For many of us, the Parable of the Samaritan has lost much of its original punch, having grown old and bland through familiarity and distance. So, during the coming weeks, I will be offering three different, unconventional retellings of the Parable of the Good Samaritan in hopes of reinvigorating our imaginations and reclaiming the story’s unsettling example of radical generosity.
The old preacher had been around long enough to know a fraud when he saw one. And he had grown tired of listening to this one regaling audiences in the shade of a pecan grove with fanciful tales of God that lacked any proper exegesis and rational hermeneutical lens. So, he carefully picked his question and planned his attack like a biblical chessmaster.
“Teacher, I’m confused” he called out, his pleasant drawl lazily floating on the ripples of the humid, Georgia heat. “Christians can’t seem to agree on just about anything. Sometimes it seems like they are worshiping completely different gods, to say nothing of the pagans and heathens who worship false gods. So, with all these gods running around in our heads, how do we know which god is the true God?”
The teacher sipped at his sweating glass of iced sweet tea. “Well, what does it say in the Bible? What’s your take?”
The old preacher, pleased to have the stage and perhaps set some erring minds in the audience straight, cleared his throat. “‘Well, God is good, just, loving and hates evil.'”
“Exactly, my friend,” the teacher replied. “Worship this God and you will live.”
But the man wanted to prove a point, that the teacher wasn’t worshiping this God at all. “But everybody — people of all faiths — says this is the God they serve, but clearly they can’t all be right, can they? There is only one true God, as the Scriptures says, not many.”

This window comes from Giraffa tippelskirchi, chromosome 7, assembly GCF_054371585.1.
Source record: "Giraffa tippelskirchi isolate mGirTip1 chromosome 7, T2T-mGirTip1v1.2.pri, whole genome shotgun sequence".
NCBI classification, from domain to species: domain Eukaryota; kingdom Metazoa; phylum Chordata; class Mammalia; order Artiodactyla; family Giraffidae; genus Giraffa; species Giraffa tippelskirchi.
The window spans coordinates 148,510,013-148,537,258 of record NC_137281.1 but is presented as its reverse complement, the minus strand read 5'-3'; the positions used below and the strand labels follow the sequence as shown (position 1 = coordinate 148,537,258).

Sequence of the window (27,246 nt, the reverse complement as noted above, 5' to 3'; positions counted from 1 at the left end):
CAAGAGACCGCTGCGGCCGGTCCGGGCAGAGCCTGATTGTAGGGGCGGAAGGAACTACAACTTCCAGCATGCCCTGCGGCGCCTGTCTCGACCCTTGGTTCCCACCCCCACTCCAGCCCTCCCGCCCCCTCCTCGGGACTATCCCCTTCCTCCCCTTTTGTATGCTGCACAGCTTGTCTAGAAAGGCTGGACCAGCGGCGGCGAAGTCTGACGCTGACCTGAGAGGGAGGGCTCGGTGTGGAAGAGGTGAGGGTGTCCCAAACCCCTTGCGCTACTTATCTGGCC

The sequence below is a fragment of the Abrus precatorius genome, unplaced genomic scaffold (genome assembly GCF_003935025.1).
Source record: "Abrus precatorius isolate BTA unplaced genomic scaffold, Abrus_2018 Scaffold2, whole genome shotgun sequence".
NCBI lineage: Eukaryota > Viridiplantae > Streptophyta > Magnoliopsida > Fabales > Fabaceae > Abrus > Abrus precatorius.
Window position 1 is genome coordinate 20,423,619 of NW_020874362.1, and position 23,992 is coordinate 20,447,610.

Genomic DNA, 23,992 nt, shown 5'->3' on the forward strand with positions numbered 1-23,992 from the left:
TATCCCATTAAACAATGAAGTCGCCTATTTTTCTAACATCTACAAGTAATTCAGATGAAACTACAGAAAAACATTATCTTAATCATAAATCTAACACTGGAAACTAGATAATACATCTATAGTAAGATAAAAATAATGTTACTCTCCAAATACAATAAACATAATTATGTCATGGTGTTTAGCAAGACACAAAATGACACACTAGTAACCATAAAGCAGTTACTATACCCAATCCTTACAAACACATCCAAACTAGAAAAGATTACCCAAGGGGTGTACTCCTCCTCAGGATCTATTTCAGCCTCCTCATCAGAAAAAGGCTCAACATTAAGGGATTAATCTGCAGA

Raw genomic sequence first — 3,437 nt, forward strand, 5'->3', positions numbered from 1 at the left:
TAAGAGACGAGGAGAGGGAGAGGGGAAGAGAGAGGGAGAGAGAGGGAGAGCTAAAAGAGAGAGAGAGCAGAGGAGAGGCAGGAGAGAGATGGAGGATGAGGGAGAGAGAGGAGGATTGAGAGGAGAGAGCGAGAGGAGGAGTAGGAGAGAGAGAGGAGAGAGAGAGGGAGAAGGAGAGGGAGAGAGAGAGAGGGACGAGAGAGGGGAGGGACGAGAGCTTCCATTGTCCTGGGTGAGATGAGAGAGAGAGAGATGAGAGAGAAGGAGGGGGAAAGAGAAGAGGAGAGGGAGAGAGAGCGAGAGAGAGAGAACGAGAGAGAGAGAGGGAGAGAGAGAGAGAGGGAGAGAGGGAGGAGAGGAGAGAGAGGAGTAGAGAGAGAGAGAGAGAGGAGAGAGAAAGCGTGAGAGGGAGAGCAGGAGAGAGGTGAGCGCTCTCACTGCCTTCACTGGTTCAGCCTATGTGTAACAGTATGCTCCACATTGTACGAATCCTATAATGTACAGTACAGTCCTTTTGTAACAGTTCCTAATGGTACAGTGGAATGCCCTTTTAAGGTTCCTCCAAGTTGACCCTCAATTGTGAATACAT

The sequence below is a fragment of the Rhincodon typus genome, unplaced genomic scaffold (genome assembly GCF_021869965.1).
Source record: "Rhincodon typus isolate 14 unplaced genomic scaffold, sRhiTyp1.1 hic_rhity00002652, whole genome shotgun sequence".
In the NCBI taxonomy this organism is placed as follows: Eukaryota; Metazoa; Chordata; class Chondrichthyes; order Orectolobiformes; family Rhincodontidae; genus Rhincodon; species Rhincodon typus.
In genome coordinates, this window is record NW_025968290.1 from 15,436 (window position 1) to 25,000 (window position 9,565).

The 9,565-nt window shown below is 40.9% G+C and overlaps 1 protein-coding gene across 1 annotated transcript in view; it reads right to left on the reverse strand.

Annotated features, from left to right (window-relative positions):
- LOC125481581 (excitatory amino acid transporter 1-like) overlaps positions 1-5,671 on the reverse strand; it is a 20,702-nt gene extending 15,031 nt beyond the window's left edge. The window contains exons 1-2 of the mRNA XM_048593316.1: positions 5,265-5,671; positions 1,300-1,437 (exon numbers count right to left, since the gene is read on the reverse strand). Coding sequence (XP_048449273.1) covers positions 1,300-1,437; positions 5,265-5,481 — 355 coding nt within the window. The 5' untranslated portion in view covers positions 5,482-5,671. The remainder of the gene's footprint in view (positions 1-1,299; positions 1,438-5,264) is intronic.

In reply, the teacher told another story.
“A man was going over to Atlanta from Birmingham, when he found himself in a deserted rest area on I-20. As he was getting out of his car to stretch his legs, a bunch of robbers approached him and pistol-whipped him. They left him in his underwear, bloodied, bruised and unable to move. They left him for dead, stripped of his money, credit cards and jewelry.
A little while later, another traveler stopped at the rest area and heard some rather painful moaning coming from the nearby bushes. He was shocked at the state of the beaten man, eyes swollen, blood-matted hair and the incoherent groaning in pain. He looked down in pity.
“Don’t worry,” he said to the beaten man. “You might be in excruciating pain now, but you won’t be once you get to heaven, which from the looks of your general state, won’t be too long from now. Rejoice in your suffering and count it a blessing! Soon you will be in paradise!”
On that happy note, he left, hoping the man’s suffering would purify him and joyful that another person would die on earth but live forever in heaven.
A third person arrived at the rest area. He had darker skin than the others and spoke with in heavily accented English. He too heard the moans of the beaten man.
When he saw the state of the wounded, he immediately gathered the man’s body into his arms and laid it in his back seat. After compressing the wounds, he sped to the nearby hospital where the nurse admitted the man but informed the kind traveler that without insurance they would stabilize him and send him home. The traveler pulled out a credit card and said to give the man the best care available. I’ll come back and pay anything my credit limit won’t cover.”
Which of these three do you think is the one, true God, the one who condemned and continued to torture him with hellish assaults; the one who told him to look to the world beyond; or the one who cared for him?”
The preacher replied, “The one who had unconditional mercy on him.”
“Go and serve this God, wherever you may find this God,” Jesus said.